Summary of Copper Scroll Seminar
Early on, an interesting question was asked: if the Copper Scroll (hereafter "CS") treasures were real, why have none been found? It was notes that the Dead Sea Scrolls themselves were only discovered by chance, but this point is outweighed by the fact that the Israelis have been searching the caves and other remote parts of the country for decades to uncover archaeological relics and nothing certainly identifiable with a CS cache has ever been found. A jug of ancient balsam oil has been noted as a possibility, but it's not clear that the CS included this particular item. And for Freund's interpretation of the Cave of the Letters, see below. I suggested that the Romans would not have left any loose ends and if they had a suspicion that any Temple treasures or Essene hoards of treasure had not been recovered, they would have rounded up knowledgeable individuals and subjected them to persuasive interrogation until all the details had been tidied up. Indeed, Josephus reports that the Romans did torture some of the Essenes, but he doesn't say for what purpose.
Another question is worth referring to readers. How do the CS treasures, amounting to something in the range of 4500 talents of precious metals, compare to other ancient accounts of treasure (i.e., tribute to emperors, plunder of temples, etc.)? Granted, the ancients often exaggerated such things, but it would be helpful to know what numbers they actually give us. I vaguely remember, for example, that some of the tribute to kings in the Amarna letters was surprisingly large (and unlikely to be exaggerated). Can anyone point to specific accounts of treasure roughly contemporary with the CS, especially accounts unlikely to be exaggerated?
We discussed how much stock to put into the paleographic dating of the CS to c. 25-75 C.E. My view is that the paleography of the Scrolls is controversial and the paleography of the crude hammered letters in the CS, perhaps chiseled in by an illiterate person or persons, all the more so, so we should take any paleographic dating with a fair bit of caution.
Some problems to do with the cave in which the CS was discovered (Qumran Cave 3) are also important. Pixner's drawing of the cave in his RevQ 11 article shows scroll jars lining the walls, with the ledge on which the CS was put fairly far back in the cave. He says that a later ceiling collapse mostly cut the scroll off from the rest of the cave. The implication was that the CS could not have been placed in the cave after the scroll jars were, since whoever put the CS in the cave would have to have passed and ignored a bunch of potentially treasure-containing jars while hiding the copper treasure map, which hardly seems likely. However, after Pixner's article was published, Patrich published his article on further explorations of the Qumran caves (in Methods of Investigation). His team moved the large boulders in the cave and ascertained that the ceiling collapse that put them there happened thousands of years before the scrolls deposit. This raises a couple of questions.
1. Was Pixner wrong when he said that "a huge part of the ceiling caved in right in front of [the CS], hiding the CS in a sort of a niche and barring all access to it" (p. 327)? Was this a later collapse, or part of the much earlier one that Patrich cleared?
2. Were there in fact far fewer scroll jars than Pixner thought, given that there weren't any under the boulders after all? And given that the cave was full of boulders, might the jars that were there have been easily missed by whoever put the CS in the cave?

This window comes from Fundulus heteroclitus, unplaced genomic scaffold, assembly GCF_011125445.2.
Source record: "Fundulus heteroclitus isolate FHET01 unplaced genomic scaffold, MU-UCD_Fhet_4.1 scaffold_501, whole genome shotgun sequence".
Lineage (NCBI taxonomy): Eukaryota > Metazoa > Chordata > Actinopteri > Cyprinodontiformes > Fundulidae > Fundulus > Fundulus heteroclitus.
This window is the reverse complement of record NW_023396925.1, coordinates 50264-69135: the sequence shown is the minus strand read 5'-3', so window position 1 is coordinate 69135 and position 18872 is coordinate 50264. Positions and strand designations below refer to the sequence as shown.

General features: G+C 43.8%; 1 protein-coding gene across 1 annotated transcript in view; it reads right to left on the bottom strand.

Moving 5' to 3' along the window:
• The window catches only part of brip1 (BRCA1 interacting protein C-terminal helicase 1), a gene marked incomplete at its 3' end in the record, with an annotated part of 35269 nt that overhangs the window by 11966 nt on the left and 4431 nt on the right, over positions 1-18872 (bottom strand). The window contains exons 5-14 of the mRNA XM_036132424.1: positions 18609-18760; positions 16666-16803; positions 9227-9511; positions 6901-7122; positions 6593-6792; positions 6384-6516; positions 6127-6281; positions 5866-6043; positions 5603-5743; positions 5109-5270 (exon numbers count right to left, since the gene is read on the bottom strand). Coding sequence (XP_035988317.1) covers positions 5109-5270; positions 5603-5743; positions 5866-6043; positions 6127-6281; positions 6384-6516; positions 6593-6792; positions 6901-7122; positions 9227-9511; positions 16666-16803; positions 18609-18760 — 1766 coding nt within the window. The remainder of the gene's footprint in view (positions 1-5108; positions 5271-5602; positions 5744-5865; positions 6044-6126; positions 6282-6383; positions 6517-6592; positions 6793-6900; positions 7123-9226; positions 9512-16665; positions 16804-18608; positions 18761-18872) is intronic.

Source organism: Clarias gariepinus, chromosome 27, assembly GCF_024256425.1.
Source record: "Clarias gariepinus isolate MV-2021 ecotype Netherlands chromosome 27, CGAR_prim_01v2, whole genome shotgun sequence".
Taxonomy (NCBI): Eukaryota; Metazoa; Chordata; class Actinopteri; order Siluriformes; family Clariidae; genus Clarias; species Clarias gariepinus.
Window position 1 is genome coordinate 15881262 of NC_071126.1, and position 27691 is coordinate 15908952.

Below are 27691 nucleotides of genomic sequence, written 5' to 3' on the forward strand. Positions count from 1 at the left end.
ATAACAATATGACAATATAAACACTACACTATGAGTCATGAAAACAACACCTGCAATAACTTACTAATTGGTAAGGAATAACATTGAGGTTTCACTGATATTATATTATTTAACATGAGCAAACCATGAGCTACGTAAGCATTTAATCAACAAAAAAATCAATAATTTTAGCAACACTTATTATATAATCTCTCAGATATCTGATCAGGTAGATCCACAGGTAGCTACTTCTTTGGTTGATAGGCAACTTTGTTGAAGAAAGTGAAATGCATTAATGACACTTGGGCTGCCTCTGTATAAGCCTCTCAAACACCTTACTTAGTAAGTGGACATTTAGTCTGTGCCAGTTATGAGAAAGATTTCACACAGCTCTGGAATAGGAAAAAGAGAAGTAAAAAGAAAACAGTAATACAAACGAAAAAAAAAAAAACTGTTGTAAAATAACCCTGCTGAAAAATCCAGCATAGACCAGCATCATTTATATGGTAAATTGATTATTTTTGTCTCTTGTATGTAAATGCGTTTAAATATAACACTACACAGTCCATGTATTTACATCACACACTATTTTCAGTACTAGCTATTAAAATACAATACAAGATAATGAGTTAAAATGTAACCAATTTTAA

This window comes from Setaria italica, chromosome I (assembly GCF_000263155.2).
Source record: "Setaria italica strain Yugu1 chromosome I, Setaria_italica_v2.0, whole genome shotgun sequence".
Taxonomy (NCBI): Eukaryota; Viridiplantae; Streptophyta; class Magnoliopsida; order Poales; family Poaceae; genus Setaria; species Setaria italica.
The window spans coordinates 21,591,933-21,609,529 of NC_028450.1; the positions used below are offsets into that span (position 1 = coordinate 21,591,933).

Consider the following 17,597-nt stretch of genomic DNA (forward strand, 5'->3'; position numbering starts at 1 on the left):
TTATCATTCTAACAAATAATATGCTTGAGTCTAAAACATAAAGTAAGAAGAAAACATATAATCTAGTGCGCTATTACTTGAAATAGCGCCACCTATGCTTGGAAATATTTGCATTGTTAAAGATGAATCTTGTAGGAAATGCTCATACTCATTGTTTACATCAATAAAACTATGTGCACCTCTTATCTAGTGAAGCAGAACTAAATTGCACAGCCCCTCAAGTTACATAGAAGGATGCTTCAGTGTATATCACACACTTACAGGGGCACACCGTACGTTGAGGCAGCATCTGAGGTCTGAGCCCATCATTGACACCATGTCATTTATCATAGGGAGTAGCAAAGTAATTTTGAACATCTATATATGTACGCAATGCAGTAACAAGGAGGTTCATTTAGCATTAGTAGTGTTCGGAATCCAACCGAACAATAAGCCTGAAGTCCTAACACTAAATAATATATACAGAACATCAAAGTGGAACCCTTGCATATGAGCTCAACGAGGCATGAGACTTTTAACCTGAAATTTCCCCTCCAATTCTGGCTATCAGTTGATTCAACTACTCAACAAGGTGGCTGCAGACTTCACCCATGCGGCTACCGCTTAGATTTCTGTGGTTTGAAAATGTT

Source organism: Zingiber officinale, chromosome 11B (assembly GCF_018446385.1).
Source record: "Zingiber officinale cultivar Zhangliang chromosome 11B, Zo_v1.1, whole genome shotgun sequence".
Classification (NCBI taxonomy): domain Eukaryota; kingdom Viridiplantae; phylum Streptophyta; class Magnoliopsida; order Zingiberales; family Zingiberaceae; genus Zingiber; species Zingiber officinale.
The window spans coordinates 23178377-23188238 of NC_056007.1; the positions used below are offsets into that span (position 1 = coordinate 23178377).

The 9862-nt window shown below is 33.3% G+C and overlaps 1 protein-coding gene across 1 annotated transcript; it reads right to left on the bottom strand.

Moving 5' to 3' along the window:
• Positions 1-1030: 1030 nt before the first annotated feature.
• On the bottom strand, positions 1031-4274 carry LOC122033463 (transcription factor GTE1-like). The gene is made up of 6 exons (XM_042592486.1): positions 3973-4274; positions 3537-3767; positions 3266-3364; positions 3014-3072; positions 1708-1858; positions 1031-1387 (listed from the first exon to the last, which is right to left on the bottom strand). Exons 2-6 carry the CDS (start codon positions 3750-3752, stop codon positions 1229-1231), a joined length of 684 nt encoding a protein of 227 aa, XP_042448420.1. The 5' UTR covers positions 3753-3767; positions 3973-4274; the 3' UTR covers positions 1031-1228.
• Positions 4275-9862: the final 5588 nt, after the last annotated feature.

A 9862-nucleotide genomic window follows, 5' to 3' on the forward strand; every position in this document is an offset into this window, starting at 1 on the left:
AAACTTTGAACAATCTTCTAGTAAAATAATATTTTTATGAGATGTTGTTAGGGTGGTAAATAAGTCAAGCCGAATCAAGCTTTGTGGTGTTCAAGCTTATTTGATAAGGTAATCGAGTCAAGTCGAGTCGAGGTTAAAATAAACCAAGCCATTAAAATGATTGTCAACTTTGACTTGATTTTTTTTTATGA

In other words, does the physical evidence leave open the possibility, contra Pixner, that the CS may have been deposited long after the other scrolls? If anyone who has been in Cave 3 can answer any of these questions, pleas drop me a note.
Also regarding Cave 3, it is normally (I'm tempted to say always) assumed that the scrolls deposit in it was part of the same sectarian one that left scrolls in most of the other 10 caves. But is this necessarily so? None of the scroll fragments from Cave 3 use explicitly sectarian terminology. There are biblical fragments and nonbiblical Jewish texts in Hebrew and Aramaic, but 3Q4, despite being called an "Isaiah Pesher," does not use the term pesher. A manuscript of Jubilees was left there too, but one was left at Masada as well. Should we or can we rule out that multiple deposits of scrolls were made in the Qumran caves by different groups? Most of the caves contain obviously sectarian texts, but not all. Besides Cave 3, note that Cave 7 had only Greek texts with nothing demonstrably sectarian. In short, maybe the people who left scrolls at Qumran were from different groups and there is no sectarian connection for the CS. Necessity makes strange bedfellows.
Then it was asked if the apparent genuineness of the CS had any implications for any other treasure stories. This seems unlikely, there are a great many ancient treasure stories and no connection with the CS hoard has been shown (at least so far) with any of them. It seems prudent to assume that treasure stories are legends unless there is compelling reason (as there is with the CS) to think otherwise.
Regarding Freund's theory that the Cave of the Letters (which contained important manuscript finds from the Bar Kokhba period which will occupy us later on) should be identified with location 25 of the CS, his book was not available to us, so we had to rely on news reports. One of the most thorough is this transcript of a Nova program. It should be noted that Edward Cook on his blog Ralph the Sacred River has advanced some philological objections to Freund's theory that look on the face of it to render the theory very unlikely. But a final judgment must be reserved until we actually see the book.